Researchers looking for answers about why so many people in the Northwest Territories aren't going for cancer screening found patients pointed to a lack of access to, and a lack of a long-term relationship with, their health care professionals.
Only about half of eligible people are being checked for breast or cervical cancer and only 20 per cent are being screened for colorectal cancer.
For the past year a research team from the University of Alberta talked to 368 people in two N.W.T. communities, asking questions such as "Have you used the health centre in the community?", "How did you feel?" and "Did you feel listened to?"
Dr. Gita Sharma, who is leading the project, says some of the main reasons they heard for why people aren't getting screening were that there are too few health care professionals in the community, and those that are there don't stay long enough.
There was also the fear of what a cancer diagnosis could mean.
"In the smaller communities, you have to go away from your family and friends and go somewhere like Edmonton or Yellowknife for treatment," she said. "That takes you away from a supportive, loving environment."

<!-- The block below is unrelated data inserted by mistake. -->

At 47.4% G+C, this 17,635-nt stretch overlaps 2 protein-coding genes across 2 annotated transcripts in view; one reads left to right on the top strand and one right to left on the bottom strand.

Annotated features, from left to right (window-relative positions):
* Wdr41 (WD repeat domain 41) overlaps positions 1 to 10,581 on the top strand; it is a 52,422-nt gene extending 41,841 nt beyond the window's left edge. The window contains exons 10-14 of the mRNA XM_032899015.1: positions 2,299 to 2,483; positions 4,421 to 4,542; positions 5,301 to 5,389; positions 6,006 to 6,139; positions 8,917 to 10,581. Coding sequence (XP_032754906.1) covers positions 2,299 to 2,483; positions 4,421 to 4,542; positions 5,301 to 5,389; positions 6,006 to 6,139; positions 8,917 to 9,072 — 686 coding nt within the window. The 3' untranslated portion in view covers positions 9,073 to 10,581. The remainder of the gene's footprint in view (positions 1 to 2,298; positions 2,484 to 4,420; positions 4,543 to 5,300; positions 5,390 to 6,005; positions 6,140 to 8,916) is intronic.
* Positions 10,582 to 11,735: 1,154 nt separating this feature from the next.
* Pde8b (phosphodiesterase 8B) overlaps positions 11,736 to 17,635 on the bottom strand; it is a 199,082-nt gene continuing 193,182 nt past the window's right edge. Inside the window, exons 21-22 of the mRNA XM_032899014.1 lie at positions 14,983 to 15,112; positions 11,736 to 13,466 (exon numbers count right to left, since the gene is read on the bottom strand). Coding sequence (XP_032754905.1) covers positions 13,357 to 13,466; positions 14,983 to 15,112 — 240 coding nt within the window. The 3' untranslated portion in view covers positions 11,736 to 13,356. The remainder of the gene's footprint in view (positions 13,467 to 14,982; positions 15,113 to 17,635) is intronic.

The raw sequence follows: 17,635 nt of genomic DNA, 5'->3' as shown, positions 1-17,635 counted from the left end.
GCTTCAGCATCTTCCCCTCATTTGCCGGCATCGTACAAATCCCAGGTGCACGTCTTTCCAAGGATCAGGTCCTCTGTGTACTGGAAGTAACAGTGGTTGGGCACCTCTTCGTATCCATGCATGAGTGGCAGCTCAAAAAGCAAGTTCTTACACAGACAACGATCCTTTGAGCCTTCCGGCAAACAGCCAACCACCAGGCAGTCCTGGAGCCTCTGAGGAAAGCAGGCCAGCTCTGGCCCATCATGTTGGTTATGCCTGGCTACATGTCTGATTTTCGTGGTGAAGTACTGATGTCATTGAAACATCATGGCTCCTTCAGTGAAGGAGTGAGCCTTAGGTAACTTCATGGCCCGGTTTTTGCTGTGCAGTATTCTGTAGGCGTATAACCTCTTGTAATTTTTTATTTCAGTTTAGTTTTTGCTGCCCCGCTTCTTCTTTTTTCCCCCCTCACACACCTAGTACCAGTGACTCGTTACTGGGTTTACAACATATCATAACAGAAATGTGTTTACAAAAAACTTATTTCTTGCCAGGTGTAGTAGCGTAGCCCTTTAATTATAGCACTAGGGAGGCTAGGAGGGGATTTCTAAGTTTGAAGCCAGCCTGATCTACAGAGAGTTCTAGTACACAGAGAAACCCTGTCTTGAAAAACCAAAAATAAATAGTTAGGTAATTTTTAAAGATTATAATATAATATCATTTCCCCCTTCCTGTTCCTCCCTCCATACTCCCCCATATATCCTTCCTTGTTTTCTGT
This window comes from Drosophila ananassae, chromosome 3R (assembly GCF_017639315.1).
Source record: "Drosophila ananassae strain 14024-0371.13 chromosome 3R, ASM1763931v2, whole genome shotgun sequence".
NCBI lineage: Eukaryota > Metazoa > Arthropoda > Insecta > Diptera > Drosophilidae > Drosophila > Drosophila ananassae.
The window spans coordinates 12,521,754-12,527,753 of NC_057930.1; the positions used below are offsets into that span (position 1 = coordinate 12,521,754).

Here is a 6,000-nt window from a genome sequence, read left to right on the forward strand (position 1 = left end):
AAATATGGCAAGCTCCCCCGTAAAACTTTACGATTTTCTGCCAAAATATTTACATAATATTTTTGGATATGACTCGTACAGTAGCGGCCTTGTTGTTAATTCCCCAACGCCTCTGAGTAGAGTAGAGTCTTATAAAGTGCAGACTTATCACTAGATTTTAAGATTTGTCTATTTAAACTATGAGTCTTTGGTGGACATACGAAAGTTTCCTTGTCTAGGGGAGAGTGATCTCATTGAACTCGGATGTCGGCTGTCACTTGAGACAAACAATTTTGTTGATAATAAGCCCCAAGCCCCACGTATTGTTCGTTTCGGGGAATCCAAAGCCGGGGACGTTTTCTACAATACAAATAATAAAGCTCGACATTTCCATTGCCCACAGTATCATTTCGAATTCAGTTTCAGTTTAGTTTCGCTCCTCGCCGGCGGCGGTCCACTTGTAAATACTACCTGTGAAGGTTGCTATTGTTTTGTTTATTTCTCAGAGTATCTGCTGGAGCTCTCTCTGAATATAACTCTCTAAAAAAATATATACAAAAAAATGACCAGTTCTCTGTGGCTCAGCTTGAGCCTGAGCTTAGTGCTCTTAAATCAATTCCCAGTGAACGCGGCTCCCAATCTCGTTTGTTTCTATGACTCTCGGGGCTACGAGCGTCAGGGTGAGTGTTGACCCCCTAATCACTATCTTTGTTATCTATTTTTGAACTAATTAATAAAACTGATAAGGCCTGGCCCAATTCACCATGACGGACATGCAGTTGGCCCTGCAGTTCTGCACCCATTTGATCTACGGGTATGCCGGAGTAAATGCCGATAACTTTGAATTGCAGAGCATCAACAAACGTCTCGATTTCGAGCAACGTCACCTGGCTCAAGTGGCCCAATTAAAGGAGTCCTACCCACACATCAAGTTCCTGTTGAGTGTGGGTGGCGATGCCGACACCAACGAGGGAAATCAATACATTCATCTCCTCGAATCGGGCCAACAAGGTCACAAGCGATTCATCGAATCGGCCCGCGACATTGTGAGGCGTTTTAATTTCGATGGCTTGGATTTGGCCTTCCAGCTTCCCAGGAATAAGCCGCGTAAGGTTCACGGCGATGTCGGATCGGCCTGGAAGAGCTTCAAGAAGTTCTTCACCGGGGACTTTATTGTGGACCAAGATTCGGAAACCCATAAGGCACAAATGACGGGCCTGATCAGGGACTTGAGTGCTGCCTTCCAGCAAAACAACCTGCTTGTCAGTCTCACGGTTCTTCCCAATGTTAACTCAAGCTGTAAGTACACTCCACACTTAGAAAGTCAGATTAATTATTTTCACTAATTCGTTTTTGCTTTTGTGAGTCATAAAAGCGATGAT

Researchers also asked for suggested solutions. In response, people said they want more permanent health care workers and they want things explained in plain language.
This included "using local languages and using languages in a way that was understandable to a regular community person instead of something where the doctor might talk at a level that some of the community members couldn't understand," Sharma said.
Sharma will present the study's findings in Yellowknife at the end of the month.